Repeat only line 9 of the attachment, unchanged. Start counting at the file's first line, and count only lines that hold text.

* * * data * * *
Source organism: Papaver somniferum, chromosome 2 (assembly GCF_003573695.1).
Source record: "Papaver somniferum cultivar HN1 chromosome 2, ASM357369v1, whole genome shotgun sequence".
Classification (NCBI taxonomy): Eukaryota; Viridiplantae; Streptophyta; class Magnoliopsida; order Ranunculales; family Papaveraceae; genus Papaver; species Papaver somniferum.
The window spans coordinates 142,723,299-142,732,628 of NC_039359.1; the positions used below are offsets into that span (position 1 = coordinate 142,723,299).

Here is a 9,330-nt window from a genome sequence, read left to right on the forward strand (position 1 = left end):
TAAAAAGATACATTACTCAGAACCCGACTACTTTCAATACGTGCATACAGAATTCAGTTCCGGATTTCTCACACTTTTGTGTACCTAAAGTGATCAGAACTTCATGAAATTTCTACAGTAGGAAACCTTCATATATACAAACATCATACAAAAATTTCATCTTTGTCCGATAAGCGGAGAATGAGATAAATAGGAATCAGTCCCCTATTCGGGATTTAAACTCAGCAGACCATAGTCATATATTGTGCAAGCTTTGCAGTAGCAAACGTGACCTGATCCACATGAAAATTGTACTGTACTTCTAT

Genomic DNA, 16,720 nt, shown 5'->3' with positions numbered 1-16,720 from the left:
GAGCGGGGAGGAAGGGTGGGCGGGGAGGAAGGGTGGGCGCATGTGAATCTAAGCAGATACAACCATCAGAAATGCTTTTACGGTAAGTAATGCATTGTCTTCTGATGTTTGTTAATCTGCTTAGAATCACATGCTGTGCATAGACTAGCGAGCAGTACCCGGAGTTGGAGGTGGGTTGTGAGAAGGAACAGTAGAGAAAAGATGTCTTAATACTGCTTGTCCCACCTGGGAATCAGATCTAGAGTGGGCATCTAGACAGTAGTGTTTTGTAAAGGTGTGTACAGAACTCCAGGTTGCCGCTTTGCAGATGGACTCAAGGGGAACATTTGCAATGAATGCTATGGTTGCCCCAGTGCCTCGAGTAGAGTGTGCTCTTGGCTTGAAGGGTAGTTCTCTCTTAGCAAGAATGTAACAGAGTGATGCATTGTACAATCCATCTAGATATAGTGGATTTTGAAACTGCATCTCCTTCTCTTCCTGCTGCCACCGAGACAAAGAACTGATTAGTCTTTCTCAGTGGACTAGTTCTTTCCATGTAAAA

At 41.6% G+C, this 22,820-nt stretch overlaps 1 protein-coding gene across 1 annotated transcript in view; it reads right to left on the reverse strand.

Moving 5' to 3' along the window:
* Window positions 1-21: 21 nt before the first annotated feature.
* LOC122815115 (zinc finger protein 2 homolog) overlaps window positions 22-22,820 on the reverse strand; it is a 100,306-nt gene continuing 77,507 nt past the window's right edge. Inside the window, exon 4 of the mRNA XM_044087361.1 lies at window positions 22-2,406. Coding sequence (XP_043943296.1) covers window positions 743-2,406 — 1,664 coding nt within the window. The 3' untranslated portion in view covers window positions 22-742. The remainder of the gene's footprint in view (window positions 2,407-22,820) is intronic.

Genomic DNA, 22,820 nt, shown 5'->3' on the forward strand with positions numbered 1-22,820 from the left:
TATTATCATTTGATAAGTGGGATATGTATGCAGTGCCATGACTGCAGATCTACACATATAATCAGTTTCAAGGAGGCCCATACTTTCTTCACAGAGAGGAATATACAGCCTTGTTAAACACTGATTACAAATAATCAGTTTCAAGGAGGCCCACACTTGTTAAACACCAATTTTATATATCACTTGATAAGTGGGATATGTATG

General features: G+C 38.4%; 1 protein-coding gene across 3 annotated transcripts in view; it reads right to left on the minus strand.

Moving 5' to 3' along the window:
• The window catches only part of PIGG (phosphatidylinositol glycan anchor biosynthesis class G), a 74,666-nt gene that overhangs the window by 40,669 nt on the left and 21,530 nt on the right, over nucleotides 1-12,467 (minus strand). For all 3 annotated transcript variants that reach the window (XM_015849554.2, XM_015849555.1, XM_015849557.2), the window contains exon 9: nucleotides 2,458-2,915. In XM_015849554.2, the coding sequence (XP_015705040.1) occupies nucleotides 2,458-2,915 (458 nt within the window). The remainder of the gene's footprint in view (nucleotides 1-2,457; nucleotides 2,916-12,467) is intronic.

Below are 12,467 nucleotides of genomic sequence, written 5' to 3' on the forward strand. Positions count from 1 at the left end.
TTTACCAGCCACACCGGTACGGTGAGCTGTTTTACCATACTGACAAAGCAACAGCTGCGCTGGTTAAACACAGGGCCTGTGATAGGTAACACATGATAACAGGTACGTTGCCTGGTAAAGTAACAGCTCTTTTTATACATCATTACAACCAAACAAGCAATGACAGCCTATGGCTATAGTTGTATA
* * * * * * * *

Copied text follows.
At 41.6% G+C, this 22,820-nt stretch overlaps 1 protein-coding gene across 1 annotated transcript in view; it reads right to left on the reverse strand.